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My son is feeding the homeless today. 

Not because he is a good person (which he is), and not because he wanted to (he doesn’t), but because he is grounded. 

Big time, no “ifs” “ands” or “buts”, no excuses big major trouble grounded. 

Initially, he was supposed to spend his last week of summer at a sports camp in town. My husband and I wanted to give our newly-adopted son one last opportunity to play, relax, and make new friends before we buckled down for the second grade. But, after two behavior referrals (one of which included him standing on the lunchroom table, and another in which he stole someone’s coveted, rare Pokemon cards), we made the difficult decision to withdraw him. Poor behavior does not earn the rewards summer camp has to offer. We decided to send him to work at the church with my husband. To make up for the hurt he caused others, he needed to serve someone else. 

The first day started off as expected—he was grumpy and refused to help; however, after several hours, he invested himself in cleaning the church building and helping the maintenance man with his chores. We were excited that the lesson was working, and praised ourselves for our brilliant use of creative discipline. 

Then, he came home. And he threw a fit. And we found something in his bag that he had stolen off of the receptionist’s desk. And he yelled. And kicked. And my husband and I found ourselves completely exhausted, broken, and confused. 

Where did we go wrong?

What do you do when your kid is the bully? It’s hard to admit that this beautiful, blond-haired, blue-eyed, goofy, outgoing kid can be mean, but he can. 

And so can I. 

Everybody relates to the victim. No one likes to see themselves as the bully. Everybody puts themselves in Bambi’s shoes; but it’s hard to get one to admit that sometimes, they are the hunter.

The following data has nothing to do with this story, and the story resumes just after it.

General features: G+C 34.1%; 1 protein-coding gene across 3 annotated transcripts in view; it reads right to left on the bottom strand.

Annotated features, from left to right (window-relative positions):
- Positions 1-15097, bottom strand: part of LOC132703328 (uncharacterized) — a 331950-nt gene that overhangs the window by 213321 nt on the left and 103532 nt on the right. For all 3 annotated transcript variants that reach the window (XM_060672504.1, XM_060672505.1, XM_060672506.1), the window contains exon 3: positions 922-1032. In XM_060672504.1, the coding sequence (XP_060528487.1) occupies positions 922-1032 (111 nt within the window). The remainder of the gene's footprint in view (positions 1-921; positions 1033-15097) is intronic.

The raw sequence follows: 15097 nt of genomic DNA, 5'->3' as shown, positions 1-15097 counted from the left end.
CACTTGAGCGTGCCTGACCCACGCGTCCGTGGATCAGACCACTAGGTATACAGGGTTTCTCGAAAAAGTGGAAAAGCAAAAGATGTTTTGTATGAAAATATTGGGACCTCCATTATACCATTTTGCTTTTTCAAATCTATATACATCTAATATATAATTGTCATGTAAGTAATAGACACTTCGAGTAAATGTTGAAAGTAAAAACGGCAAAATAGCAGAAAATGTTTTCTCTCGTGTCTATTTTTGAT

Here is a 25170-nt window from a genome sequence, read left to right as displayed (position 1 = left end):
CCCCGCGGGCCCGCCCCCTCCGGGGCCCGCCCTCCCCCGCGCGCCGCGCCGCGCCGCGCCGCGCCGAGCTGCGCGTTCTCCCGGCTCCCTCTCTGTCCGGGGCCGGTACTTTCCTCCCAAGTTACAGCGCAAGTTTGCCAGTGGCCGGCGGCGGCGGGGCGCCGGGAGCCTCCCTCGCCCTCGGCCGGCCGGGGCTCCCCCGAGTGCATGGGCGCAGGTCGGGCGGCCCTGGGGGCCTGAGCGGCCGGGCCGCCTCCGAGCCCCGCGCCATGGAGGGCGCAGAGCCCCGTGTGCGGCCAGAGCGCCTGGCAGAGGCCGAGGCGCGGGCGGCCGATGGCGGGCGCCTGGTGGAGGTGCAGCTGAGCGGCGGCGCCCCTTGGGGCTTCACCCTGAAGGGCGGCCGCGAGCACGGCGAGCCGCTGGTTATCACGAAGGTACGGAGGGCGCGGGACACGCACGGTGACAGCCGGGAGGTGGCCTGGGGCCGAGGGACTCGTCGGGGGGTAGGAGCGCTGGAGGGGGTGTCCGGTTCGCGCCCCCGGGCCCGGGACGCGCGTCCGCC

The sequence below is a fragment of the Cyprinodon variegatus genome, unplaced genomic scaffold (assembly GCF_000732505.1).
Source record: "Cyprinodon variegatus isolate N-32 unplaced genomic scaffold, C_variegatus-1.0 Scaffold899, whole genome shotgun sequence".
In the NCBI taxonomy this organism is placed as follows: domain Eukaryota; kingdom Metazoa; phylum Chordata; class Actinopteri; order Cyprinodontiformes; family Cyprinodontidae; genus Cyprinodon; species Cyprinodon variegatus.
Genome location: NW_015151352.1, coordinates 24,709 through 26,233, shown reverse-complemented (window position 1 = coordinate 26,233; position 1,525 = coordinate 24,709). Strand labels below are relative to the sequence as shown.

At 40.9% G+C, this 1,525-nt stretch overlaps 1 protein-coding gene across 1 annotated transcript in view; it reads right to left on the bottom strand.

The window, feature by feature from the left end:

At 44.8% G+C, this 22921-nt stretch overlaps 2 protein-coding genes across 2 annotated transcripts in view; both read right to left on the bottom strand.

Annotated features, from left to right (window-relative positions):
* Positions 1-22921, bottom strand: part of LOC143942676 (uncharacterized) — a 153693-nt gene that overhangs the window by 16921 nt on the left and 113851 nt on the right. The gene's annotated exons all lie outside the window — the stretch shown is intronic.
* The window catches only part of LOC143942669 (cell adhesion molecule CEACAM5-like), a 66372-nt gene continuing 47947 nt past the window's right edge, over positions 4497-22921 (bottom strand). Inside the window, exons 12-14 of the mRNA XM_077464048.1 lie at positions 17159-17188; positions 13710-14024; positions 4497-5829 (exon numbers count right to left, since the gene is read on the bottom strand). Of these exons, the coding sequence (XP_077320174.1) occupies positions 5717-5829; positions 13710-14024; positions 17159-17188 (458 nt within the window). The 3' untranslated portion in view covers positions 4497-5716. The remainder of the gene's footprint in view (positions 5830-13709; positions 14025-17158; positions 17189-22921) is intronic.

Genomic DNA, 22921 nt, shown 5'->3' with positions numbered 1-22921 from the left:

Before children, I thought it was black and white. 

“These kids wouldn’t be mean if their parents taught them right.” 

“All behavior starts at home.” 

“If they would just spank him, this would go away.” 

But now I have my own kid—with his own messy trauma history and disorders—and I wonder how many times I judged someone’s parenting based solely on their kid’s behavior? How often did I believe that a child’s parents didn’t do enough when, in reality, they were probably lost and questioning their ability to be a parent—just like my husband and I did last night?

For now, we pray. We cuddle him, and we tell him we are proud of him. We take him out for bike rides, and we write down corny jokes and stick them in his lunchbox to read at school. We remind him to be kind to others and to help people in need. We do this not because we always want to (which most of the time, we do) and not because we’re good people (we mess up sometimes), but because we fully believe the Bible when it says that darkness does not drive out darkness. Darkness fears light and hate fears love.

The response to hate isn’t more hate or harsher punishment—it’s love.

When he misbehaves, when he breaks someone’s glasses or fails to keep his hands to himself, we give him grace. We hold him, and we remind him that he is safe and loved.

And we take him to volunteer with us at the food bank. 

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Sarah E.B. Christison 

Just a 25 year-old adoptive mother of two. I am a licensed social worker who is passionate about advocating for victims of abuse and family violence.  I believe in raw, honest writing, good food, and strong coffee. 

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